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Sarsaparilla

Root, Cut, 50 Gr from Mexico (SKU 3148)

Roughly cut Sarsaparilla root, sustainably wild harvested from Mexico. Free from pesticides, and naturally dried. Used since hundreds of years by the indigenous tribes and strongly valued for its potent cleansing effects.

Part

root

Form

cut

Weight

50 gr

Qty

max: 1

 




The species can be found in tropical rainforests and temperate regions in the Americas, Asia, India, and Australia. Sarsaparilla became known in Europe through the Spanish people in Mexico and South America. Sarsaparilla has been recognized as a general medicine in traditional cultures in Mexico and South America, as well as in China and India. Throughout the course of history it has been used for a variety of purposes. Moreover, the root is said to improve physical performance.[5]

Other names: Zarzaparrilla, Black Creeper, Sariva, Kalisar, Dudhilata, Sugandhi, Honduras Sarsaparilla, Red Sarsaparilla, Spanish Sarsaparilla, Tu Fu Ling, Dwipautra, Paalvalli, Sariva, Siamalata.

To prepare Sarsaparilla tea, use ¼ to one teaspoon of the powdered root and add ~ 300ml hot water. Thereafter, leave it to steep for 5-10 minutes. Honey or agave can be added if preferred

Sarsaparilla root has been used for centuries by the indigenous peoples of Central and South America. Many shamans and medicine men in the Amazon use sarsaparilla root internally and externally. New World traders found it and introduced it into European medicine in the 1400s.[1]

Sarsaparilla was also used by indigenous people of Mexico, such as the Aztecs. Its nature was considered to be "dry and hot", a reference to the ancient system of characterizing medicinal plants. Mexican Sarsaparilla was introduced to Seville about 1536. Few plants have had the rise and fall in popularity that Sarsaparilla has had. When it was introduced it was considered remarkably effective for diverse chronic diseases, and many doctors of the time wrote about its benefits. During its height of popularity, 1831, for example, 176,854 pounds of the herb were imported into England alone.[2]

For use in medicine, Sarsaparilla root is dried and chopped, shredded, or powdered. In Chinese medicine, Sarsaparilla is combined with a number of other ingredients into an oral compound, while Indian traditional healers apply the juice of Sarsaparilla leaves topically.[3]

"According to Monardes, the Spanish botanist, Mexican Sarsaparilla was introduced into European medicine about 1536 at Seville. Other species soon followed from Guatamala and Honduras. They were highly regarded as a remedy for syphilis, which was also imported from the new world in the late 1400's, and for rheumatism. From Spain, the herb found its way into the pharmacists shops all over Europe and England.

The Greeks and Romans considered Sarsaparilla an antidote for poisons. Sarsaparilla encourages excretion of toxins and waste materials and acts as an antidote for various poisons.

The original Sarsaparilla was "observed by Schiede on the Eastern slope of the mountains (in Mexico). He was told that its roots gathered all year long, dried in the sun and tied into bundles, being carried to Vera Cruz for export." (1879)

A Tribe of climbing and shrubby plants, belonging to the Smilacaceae (Greenbrier family), with oval leaves conspicuously veined. Sarsaparilla got its name from two Spanish words: "Zarza" and "Parilla," referring to the thorny vines of the plant. The plant now under consideration is a native of Central America, especially of Honduras, Guatemala, Mexico, and New Grenada. Several varieties of the root come upon the market, of which the present species seems most valuable. According to Humboldt and Bonpland, this plant has an angular, twining, and somewhat prickly stem, the young shoots being smooth. Leaves ovate-oblong, acute, smooth, tough, five to seven-nerved, a foot long, on short petioles, with stipules in the form of tendrils. The roots are slender, very long, several from the same collum, reddish-brown, and tough.[4]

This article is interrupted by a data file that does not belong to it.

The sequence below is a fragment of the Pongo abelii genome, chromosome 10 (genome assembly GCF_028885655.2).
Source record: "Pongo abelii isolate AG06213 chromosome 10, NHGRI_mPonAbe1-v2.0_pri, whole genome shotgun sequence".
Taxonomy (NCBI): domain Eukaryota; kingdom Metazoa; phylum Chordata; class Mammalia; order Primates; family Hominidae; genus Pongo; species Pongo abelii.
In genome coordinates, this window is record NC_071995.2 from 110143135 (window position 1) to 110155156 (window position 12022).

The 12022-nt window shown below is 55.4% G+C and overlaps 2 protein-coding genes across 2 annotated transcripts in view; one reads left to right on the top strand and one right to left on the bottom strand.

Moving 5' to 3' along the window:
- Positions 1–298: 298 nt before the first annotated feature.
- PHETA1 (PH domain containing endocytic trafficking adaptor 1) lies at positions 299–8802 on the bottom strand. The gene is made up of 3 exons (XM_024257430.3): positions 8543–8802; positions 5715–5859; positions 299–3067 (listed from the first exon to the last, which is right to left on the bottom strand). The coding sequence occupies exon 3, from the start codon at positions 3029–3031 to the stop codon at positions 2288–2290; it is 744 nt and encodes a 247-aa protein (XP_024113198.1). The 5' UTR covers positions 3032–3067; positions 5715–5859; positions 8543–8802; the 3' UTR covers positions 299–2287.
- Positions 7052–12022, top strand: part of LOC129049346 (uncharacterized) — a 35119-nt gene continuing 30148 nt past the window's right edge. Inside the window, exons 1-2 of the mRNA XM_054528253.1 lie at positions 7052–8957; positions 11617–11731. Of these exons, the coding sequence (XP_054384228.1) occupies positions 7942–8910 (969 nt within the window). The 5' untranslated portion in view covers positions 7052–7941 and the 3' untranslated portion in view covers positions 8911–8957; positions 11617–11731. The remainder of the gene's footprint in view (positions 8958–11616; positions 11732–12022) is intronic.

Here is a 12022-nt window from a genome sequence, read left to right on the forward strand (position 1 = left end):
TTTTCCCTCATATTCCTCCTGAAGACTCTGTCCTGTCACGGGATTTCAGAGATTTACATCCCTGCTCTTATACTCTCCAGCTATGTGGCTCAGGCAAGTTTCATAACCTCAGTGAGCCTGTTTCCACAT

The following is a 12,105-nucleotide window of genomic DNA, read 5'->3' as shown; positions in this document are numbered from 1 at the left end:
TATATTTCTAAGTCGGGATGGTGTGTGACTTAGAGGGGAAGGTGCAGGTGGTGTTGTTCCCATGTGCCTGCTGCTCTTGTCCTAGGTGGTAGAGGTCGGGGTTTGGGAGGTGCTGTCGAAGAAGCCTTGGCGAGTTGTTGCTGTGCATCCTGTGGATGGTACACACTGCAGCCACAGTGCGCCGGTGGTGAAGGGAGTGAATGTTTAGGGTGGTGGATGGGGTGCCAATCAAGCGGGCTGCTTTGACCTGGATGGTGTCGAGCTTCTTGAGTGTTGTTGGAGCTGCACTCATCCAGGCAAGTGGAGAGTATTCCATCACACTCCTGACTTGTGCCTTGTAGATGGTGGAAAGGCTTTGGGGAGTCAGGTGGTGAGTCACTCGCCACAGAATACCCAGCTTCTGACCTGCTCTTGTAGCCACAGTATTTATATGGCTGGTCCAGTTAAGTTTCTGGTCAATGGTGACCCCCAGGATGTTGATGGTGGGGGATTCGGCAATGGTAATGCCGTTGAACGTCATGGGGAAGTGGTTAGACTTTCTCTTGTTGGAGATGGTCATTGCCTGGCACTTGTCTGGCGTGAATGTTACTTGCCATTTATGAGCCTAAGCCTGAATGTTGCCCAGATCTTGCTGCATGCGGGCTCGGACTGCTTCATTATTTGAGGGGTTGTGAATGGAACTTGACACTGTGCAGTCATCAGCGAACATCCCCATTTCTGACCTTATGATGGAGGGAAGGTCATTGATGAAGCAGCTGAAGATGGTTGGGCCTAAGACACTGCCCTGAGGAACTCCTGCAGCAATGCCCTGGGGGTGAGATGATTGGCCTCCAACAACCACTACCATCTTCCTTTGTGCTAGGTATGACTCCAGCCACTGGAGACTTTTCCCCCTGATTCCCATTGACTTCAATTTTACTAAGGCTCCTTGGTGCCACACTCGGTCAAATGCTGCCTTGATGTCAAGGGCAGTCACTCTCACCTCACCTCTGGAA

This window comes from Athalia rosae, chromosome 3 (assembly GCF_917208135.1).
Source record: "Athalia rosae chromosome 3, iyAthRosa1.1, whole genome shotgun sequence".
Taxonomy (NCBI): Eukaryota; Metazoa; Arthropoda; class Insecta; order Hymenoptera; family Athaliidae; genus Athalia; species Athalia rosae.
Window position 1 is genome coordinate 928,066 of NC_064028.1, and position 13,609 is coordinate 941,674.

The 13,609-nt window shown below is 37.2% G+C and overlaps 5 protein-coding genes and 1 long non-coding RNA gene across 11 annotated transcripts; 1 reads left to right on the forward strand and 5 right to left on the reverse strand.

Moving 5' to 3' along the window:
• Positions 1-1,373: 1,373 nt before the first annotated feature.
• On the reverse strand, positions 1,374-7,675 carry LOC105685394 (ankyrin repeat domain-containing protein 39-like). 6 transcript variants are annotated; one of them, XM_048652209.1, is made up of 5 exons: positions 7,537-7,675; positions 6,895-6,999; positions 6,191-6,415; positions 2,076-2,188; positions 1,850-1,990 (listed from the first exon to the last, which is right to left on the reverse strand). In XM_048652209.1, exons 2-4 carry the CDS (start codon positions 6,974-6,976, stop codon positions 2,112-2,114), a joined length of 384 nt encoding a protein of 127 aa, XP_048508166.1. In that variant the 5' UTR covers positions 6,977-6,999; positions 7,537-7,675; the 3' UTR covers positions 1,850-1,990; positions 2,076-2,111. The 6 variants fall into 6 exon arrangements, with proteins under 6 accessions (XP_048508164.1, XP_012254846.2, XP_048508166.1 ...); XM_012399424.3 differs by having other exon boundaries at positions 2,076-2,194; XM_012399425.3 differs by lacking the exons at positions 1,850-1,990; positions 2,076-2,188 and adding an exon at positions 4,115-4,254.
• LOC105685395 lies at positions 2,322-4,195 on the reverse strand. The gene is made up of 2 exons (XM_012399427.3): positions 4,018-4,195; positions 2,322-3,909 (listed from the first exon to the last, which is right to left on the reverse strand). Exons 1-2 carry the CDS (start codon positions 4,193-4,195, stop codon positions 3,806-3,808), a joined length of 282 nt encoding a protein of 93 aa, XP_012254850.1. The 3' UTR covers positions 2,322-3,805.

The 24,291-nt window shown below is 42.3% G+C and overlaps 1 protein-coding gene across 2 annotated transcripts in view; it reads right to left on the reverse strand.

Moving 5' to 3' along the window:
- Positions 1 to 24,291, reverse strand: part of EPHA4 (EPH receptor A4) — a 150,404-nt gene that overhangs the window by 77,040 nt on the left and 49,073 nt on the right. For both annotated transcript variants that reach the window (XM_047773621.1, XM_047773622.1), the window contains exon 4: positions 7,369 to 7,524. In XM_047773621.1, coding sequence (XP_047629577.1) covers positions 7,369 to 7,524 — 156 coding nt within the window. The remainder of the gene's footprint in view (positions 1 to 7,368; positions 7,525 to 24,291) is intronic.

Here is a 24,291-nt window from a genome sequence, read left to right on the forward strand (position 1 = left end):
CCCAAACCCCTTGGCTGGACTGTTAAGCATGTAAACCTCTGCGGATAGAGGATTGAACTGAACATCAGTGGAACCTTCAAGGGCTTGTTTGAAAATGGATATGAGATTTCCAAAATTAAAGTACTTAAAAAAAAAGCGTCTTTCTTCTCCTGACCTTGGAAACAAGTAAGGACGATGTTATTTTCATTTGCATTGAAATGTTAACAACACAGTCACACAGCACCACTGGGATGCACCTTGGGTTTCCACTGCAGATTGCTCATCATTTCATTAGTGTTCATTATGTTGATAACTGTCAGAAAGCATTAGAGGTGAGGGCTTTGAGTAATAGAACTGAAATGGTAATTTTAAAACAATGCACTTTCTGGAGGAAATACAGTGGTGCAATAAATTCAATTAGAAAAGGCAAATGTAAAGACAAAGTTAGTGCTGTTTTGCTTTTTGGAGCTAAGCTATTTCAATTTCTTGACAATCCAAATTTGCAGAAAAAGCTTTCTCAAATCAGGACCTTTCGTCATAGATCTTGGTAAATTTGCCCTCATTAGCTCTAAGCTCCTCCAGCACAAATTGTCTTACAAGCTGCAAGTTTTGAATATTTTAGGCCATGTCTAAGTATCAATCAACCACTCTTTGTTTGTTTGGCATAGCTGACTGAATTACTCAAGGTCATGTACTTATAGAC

Sarsaparilla's main plant chemicals include: acetyl-parigenin, astilbin, beta-sitosterol, caffeoyl-shikimic acids, dihydroquercetin, diosgenin, engeletin, essential oils, epsilon-sitosterol, eucryphin, eurryphin, ferulic acid, glucopyranosides, isoastilbin, isoengetitin, kaempferol, parigenin, parillin, pollinastanol, resveratrol, rhamnose, saponin, sarasaponin, sarsaparilloside, sarsaponin, sarsasapogenin, shikimic acid, sitosterol-d-glucoside, smilagenin, smilasaponin, smilax saponins A-C, smiglaside A-E, smitilbin, stigmasterol, taxifolin, and titogenin.[1]
     Sarsaparilla is also a very nutritious plant, containing omega-3 fatty acids, vitamin B complexes, iron, magnesium, phosphorous, potassium, and manganese.  

The fragrance of the root is considered pleasant with a spicy sweet taste. A different species also known as Sarsaparilla was formerly used extensively as a flavoring agent. Most notably, it was traditionally the ingredient that gave root beer its distinctive taste.

Saw palmetto (Sabal serulata), Licorice (Glycyrrhiza glabra), Damiana (Turnera aphrodisiaca), Ginseng (Panax ginseng), Bee Pollen.

[1] Sarsaparilla, Raintree Plant Database
[2] Sarsaparilla, Innvista
[3] Sarsaparilla, Drug Digest
[4] Smilax Officinalis, King's American Dispensatory
[5] Natural Medicines Comprehensive Database, edited by Jeff M. Jellin

This natural product is offered for its ethnographic and historical value and is delivered with no expressed or implied fitness for a specific purpose. It is simply a raw botanical specimen, or a scientific sample. The information provided is purely meant for historical, scientific and educational purposes and should never be interpreted as a recommendation for a specific use. The use and application of our product is at the customer's decision, responsibility and risk.
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